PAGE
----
Then, of course, there are the famous American fraternity parties. I'm pretty sure that some amount of underage drinking goes on there.

But it's so ridiculous to have high drinking ages, ne? At least in the US, kids don't learn how to drink properly and wind up abusing alcohol. I don't remember the stats, but a while back I read an article about incidence rates of various psychological illnesses, and a person who goes to university in the US is like 500% more likely to be an alcoholic than an average person in the US.

It's a wonder that things like Prohibition were ever passed. People aren't going to get over alcohol. It's a social lubricant! Based on media and advertising nowadays, it's impossible to have a good time without it.

Anyway, I'm sure that you've heard all this before from a zillion other sources.

For my birthday, I was given many pleasant surprises! In the morning, my lovely friends Mathieu and Teetee (as well as a couple guys who work in our lab, Simon and Roman) busted out "Happy birthday" and a cake that they miraculously produced from somewhere. :D My mom and dad also sent me a collection of chocolatey deliciousness, and Marie made a cake for me that she brought to my party. I do believe that the only things I ate yesterday were cake, cake, chocolate, cake, and a salad.

Steven gave me a really interesting gift: carrot seeds! Why is a carrot more orange than an orange? Well, I dunno, but I'm about to go proselytize about it.

I was also pleasantly surprised by the number of people who showed up! Nearly all the Darmstadter interns as well as friends from Jugger. Woot!

Summary of the evening:

Mathieu: It's Jager!
Me: !
Mathieu: You can only have it if you are going to drink the whole thing.
Me: !

Julius: Let's go to the park
Me: !

Poornima: I need to go to the bathroom.
Me: We just have to get over this fence. *climbs over fence in dress and heels*
Everyone else: Dammit. Now we have to do it, too.

Olex: Pool?
Me: !

...this morning...

Me: Hi, Teetee.
Teetee: I'm impressed.

Me: 1 Hangover: 0


INFO: correctly computed bobolink

Birds of a feather,
Flock together, but what about
Index terms? Do they?

It's time for my... semi-monthly job status update! I'm still doing work here, and NOW IT'S GOING A LITTLE MORE AWESOME. I'm still getting mega-frustrated with the thing as a whole (frameworks? uck. And why should you be able to do a thesis in CS by just writing a lot of code? Shouldn't you have to do something arguably new? There were some presentations today in our lab that were basically that some Masters students are revamping systems to work with German and English instead of just German... diploma, please.), and I'm still pretty sure that I'll have to go work for Bill Stone (or some other explorer-adventurer), but it's a relief to see a string of things that say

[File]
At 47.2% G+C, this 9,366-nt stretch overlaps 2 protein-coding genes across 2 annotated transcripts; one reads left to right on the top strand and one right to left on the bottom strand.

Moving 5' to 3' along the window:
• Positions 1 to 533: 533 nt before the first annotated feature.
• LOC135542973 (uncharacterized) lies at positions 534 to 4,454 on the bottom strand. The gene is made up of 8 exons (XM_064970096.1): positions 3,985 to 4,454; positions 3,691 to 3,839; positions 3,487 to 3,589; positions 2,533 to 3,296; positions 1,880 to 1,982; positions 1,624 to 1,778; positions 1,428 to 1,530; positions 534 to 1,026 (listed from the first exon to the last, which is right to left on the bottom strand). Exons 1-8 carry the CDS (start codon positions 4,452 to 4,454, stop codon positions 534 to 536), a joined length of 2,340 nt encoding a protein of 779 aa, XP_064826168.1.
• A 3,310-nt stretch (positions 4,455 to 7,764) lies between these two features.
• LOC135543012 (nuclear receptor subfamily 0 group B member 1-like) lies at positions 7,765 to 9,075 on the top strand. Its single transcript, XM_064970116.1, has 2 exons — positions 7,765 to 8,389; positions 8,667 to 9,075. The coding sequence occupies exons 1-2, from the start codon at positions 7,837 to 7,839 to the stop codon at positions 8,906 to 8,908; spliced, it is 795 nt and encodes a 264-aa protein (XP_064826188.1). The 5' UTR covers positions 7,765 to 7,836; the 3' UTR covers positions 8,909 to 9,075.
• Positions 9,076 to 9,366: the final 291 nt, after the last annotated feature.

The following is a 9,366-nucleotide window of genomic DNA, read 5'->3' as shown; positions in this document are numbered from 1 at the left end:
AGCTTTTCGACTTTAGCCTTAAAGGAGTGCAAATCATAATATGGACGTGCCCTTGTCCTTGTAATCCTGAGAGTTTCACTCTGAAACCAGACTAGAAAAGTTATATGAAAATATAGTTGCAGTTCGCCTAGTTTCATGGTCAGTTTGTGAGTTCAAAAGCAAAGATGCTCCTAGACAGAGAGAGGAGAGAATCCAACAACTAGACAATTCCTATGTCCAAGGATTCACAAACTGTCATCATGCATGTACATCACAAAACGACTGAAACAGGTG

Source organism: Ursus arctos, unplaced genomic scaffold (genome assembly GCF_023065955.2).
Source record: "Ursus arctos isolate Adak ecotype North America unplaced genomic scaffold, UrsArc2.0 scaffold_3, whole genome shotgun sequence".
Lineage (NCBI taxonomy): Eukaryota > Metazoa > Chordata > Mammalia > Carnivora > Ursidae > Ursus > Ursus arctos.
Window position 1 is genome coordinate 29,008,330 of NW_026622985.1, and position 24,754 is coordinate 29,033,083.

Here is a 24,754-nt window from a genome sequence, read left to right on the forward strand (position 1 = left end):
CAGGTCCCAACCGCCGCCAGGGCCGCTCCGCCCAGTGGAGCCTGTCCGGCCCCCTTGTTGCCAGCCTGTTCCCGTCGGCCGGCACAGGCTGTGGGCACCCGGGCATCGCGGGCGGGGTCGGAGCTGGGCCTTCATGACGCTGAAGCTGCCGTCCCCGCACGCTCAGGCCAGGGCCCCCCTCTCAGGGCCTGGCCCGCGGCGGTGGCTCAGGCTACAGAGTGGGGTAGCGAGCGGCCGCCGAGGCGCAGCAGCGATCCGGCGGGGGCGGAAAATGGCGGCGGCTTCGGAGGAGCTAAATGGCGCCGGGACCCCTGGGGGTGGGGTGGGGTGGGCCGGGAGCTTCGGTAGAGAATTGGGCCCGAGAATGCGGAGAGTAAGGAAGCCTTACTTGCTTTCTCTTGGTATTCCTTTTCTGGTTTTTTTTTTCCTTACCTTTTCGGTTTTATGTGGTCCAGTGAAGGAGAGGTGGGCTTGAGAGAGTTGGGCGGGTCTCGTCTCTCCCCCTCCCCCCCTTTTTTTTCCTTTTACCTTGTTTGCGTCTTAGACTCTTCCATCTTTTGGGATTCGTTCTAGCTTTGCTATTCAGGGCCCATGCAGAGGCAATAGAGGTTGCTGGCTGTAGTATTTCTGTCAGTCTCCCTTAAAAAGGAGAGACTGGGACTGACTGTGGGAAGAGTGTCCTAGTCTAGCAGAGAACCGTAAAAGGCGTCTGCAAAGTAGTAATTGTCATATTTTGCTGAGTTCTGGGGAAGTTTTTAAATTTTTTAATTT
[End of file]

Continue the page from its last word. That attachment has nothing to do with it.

INFO: correctly computed bobolink
INFO: correctly computed muckadilla creek
INFO: correctly computed jacky-jacky

That means that my algorithms are working, and maybe someday you'll see me in the acks for a book index. ;) Plus I get to read about weird stuff on the interwebs.


heidelberg. or: how to put 360 north americans in a german university town

Under blazing sky,
Ancient music spreads softly
Through the old city.

This weekend was the DAAD-RISE 2009 conference in Heidelberg, which meant that the 390 (only 360 were from North America.. others from the UK) interns hired by the programme to come to Deutschland for the summer were treated to a weekend in the city that houses Germany's oldest university. The conference itself involved thanks from the organisers (amazingly, the organising team is just 5 people, which is probably why their email response time is somewhat... laggy), a jazz ensemble made up of a trio of a previous year's interns, chats about how to go about getting funding to do a Master's or PhD in Deutschland, company visits, and a trip for everyone to the Culturbräurei.

The company visit that I went on was a little bit (read: quite) dull. It was a trip to Agilent, a company that makes measuring instruments for chemicals. I mean, that's an important thing, and some of the machines that they demoed for us were pretty neat. For instance, there was a chip that they invented that vastly simplified the tasks of geneticists who have to do electrophoresis-type experiments: you just put in a tiny sample, put the thing in a box hooked to your computer, and the box and software magically record everything about the sample for you and run whatever experiment it is that you've told them to run. I don't know why no one thought of this before, but it was kinda sweet. Maybe I was jaded about the content of this tour because of all the Take Your Daughter to Work Days I've been to; Dad's toys are way cooler than these people's.

Other people went on other company visits, based on the area of their internships. Alex (Mr. Geologist) went to Messel Pit, a UNESCO site with a lot of interesting dead things in it. After that, the group went to a vineyard to experience, um, German hospitality.